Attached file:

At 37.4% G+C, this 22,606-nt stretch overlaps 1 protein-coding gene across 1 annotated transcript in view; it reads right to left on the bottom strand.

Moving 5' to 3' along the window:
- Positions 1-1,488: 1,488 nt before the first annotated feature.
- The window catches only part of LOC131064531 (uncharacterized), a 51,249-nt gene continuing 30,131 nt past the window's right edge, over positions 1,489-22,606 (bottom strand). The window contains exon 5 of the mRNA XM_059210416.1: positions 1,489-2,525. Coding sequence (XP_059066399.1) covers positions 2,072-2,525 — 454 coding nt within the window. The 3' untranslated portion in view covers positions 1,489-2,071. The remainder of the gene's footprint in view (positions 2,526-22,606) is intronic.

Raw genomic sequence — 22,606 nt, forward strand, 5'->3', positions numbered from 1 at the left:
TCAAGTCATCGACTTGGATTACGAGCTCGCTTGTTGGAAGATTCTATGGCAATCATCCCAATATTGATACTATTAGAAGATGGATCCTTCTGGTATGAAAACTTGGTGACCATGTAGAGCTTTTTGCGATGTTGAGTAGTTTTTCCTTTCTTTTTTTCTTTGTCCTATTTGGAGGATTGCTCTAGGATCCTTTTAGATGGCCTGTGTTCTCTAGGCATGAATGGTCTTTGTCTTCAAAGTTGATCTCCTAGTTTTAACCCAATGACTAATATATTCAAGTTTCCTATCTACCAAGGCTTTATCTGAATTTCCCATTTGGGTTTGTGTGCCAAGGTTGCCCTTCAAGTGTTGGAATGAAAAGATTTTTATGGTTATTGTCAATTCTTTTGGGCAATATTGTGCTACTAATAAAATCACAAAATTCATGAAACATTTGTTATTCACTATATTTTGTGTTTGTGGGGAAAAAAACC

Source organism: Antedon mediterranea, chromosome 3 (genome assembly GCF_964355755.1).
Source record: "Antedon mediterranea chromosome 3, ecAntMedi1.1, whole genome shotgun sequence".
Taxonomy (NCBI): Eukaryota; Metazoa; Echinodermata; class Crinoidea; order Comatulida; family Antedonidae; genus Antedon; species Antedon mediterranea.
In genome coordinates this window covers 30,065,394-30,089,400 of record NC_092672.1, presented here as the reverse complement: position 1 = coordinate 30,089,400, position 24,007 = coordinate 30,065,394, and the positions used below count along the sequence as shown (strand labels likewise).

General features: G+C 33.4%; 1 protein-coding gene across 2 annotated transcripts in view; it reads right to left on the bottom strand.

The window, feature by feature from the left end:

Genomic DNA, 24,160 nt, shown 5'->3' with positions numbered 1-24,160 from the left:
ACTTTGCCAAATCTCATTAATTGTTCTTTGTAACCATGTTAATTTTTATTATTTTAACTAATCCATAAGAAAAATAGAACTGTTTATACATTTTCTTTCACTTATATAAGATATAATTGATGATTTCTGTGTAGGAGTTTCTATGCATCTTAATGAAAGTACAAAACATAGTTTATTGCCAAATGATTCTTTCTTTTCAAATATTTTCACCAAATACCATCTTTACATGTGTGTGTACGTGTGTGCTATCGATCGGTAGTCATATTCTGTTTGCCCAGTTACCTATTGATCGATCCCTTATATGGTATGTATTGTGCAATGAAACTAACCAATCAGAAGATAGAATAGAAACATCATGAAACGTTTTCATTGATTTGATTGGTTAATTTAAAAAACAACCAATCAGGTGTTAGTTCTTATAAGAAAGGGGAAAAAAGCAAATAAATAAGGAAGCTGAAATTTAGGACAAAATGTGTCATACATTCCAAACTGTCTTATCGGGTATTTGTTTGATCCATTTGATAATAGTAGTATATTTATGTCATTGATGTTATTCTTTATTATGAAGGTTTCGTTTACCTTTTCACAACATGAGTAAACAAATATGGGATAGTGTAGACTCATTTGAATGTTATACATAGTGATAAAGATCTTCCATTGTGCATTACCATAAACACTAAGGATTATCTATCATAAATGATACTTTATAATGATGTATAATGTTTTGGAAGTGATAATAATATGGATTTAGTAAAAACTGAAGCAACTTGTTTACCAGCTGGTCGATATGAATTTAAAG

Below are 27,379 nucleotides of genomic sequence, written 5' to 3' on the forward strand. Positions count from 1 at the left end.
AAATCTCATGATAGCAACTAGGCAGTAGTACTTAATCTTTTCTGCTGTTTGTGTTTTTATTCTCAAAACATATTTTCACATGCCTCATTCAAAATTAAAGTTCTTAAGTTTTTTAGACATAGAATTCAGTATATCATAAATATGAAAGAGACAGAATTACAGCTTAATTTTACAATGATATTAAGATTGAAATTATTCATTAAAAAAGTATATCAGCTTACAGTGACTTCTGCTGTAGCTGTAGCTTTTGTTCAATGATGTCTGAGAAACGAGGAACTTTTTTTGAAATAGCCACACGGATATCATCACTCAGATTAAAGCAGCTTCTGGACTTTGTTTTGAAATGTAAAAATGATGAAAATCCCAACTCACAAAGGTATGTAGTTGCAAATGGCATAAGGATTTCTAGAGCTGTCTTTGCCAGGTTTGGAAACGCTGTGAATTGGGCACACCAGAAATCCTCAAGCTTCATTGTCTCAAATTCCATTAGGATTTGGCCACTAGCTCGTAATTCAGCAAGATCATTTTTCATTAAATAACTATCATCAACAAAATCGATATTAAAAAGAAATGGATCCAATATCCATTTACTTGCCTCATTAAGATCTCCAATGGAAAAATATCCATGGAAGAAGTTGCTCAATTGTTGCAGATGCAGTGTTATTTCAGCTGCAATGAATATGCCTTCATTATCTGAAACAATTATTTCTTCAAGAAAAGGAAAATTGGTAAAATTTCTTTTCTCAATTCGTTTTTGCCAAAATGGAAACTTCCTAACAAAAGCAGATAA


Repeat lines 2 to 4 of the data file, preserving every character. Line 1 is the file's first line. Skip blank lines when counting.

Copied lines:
Moving 5' to 3' along the window:
- Positions 1-1,488: 1,488 nt before the first annotated feature.
- The window catches only part of LOC131064531 (uncharacterized), a 51,249-nt gene continuing 30,131 nt past the window's right edge, over positions 1,489-22,606 (bottom strand). The window contains exon 5 of the mRNA XM_059210416.1: positions 1,489-2,525. Coding sequence (XP_059066399.1) covers positions 2,072-2,525 — 454 coding nt within the window. The 3' untranslated portion in view covers positions 1,489-2,071. The remainder of the gene's footprint in view (positions 2,526-22,606) is intronic.